Scientists Discover Bizarre New Species Of Walking Sharks In Australia
Scientists Discover Bizarre New Species Of Walking Sharks In Australia
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Scientists Discover Bizarre New Species Of Walking Sharks In Australia

Researchers in Australia have discovered four new species of ‘walking sharks’ living in the waters off of Australia, Indonesia and New Guinea. These fascinating new discoveries have shed light on how the phenomenon of ‘walking sharks’ evolved over time to lead to the species we see today.

Four new species of walking sharks have been discovered by a team of researchers from Conservation International, the CSIRO, Florida Museum of Natural History, the Indonesian Institute of Sciences and Indonesian Ministry of Marine Affairs and Fisheries andthe University of Queensland.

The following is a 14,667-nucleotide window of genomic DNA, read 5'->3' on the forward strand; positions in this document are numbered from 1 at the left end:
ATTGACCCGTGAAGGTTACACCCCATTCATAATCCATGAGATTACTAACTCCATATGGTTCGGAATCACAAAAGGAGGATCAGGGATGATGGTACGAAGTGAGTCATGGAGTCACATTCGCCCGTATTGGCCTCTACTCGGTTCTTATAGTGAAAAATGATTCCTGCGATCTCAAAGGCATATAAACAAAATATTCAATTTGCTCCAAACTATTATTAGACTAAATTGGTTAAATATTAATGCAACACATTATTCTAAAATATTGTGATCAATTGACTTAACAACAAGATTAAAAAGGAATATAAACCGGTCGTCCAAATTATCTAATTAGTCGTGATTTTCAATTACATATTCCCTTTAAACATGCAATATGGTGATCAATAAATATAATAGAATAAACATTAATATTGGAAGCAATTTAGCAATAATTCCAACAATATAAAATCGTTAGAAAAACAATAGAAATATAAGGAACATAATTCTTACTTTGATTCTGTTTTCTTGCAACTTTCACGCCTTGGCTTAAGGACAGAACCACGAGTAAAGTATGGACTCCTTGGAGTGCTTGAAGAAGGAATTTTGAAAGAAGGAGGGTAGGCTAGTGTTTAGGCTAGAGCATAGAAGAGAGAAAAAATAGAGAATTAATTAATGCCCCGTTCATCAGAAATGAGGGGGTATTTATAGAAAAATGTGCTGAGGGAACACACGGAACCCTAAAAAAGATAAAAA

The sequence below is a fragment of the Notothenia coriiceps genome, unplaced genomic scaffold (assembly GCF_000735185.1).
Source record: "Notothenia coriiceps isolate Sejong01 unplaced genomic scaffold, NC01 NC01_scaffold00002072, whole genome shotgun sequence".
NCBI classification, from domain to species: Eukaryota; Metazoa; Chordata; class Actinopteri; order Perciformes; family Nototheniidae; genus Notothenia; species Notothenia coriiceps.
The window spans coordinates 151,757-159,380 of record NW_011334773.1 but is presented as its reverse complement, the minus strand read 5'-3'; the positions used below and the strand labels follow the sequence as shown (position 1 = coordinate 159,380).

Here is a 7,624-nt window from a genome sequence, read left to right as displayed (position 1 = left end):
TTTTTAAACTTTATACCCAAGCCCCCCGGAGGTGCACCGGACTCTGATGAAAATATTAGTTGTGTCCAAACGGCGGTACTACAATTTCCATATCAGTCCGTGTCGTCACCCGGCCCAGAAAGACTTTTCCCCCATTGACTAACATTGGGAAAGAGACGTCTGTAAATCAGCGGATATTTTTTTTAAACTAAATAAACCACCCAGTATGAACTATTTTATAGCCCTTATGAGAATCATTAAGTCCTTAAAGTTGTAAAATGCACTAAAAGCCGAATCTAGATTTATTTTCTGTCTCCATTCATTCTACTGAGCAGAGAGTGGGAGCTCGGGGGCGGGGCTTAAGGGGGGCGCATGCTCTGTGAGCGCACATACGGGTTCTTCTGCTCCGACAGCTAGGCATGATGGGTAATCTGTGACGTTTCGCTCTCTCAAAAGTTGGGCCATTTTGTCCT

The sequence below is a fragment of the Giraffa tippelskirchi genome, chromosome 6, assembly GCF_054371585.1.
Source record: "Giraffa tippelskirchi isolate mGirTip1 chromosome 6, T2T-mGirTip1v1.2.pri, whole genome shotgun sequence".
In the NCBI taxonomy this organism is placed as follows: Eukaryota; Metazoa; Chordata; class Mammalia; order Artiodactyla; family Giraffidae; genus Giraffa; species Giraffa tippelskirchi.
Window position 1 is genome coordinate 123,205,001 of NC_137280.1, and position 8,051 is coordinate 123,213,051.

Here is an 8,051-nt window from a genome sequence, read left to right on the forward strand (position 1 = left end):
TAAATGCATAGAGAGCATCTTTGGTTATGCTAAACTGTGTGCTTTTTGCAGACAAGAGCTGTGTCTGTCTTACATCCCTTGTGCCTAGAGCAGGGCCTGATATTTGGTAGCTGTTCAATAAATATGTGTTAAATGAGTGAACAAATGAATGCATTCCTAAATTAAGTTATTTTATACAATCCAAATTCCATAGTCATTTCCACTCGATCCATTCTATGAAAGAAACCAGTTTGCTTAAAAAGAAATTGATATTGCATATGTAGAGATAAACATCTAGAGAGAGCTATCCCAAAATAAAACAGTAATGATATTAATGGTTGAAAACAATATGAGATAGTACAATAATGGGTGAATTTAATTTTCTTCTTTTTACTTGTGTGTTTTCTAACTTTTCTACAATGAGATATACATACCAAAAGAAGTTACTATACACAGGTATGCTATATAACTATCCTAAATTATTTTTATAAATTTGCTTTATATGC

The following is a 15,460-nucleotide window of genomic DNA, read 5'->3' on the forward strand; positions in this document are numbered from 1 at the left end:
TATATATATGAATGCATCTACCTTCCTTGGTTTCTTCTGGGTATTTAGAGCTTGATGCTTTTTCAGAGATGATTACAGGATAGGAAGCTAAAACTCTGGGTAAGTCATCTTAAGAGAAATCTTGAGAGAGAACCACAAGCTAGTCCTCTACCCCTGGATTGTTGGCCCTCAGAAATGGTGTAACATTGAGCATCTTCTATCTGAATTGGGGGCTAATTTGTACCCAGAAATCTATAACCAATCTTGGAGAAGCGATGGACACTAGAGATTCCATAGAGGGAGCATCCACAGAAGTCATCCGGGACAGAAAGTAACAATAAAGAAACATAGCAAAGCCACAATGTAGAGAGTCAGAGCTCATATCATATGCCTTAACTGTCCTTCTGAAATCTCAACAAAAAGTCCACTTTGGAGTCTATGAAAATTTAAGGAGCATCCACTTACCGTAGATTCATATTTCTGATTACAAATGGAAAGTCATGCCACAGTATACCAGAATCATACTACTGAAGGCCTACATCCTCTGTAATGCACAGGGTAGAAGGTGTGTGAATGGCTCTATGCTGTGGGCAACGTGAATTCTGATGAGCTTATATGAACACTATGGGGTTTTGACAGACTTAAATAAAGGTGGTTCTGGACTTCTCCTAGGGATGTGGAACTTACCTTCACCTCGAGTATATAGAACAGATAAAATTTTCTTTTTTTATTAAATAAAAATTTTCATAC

Over the course of their twelve-year study, the researchers made the important discovery that walking sharks seem to have evolved just nine million years ago – that is to say, extremely recently, considering sharks have been around for 400 million years. This makes walking sharks the most recently-evolved type of shark.

Are walking sharks dangerous?

Understandably, sharks are one of many people’s greatest fears – so you could be forgiven for thinking that ‘walking sharks’ sound pretty freaky. However, whilst they may sound like something straight out of a bad horror movie, these are actually some pretty fascinating marine creatures – who pose no threat to humans.

Dr. Christine Dudgeon, a research fellow at the University of Queensland’s School of Biomedical Sciences, said:

‘At less than a metre long on average, walking sharks present no threat to people but their ability to withstand low oxygen environments and walk on their fins gives them a remarkable edge over their prey of small crustaceans and molluscs.’

How do walking sharks walk?

Walking sharks use their four ‘highly muscular paired fins’ to move around the seafloor. They are most at home in the shallows but are also able to walk on land for short periods of time by conserving their breaths and slowing down their heart rate. They are also well-camouflaged with ornate patterns on their scales, which helps them hunt their prey.

By Kim Scott

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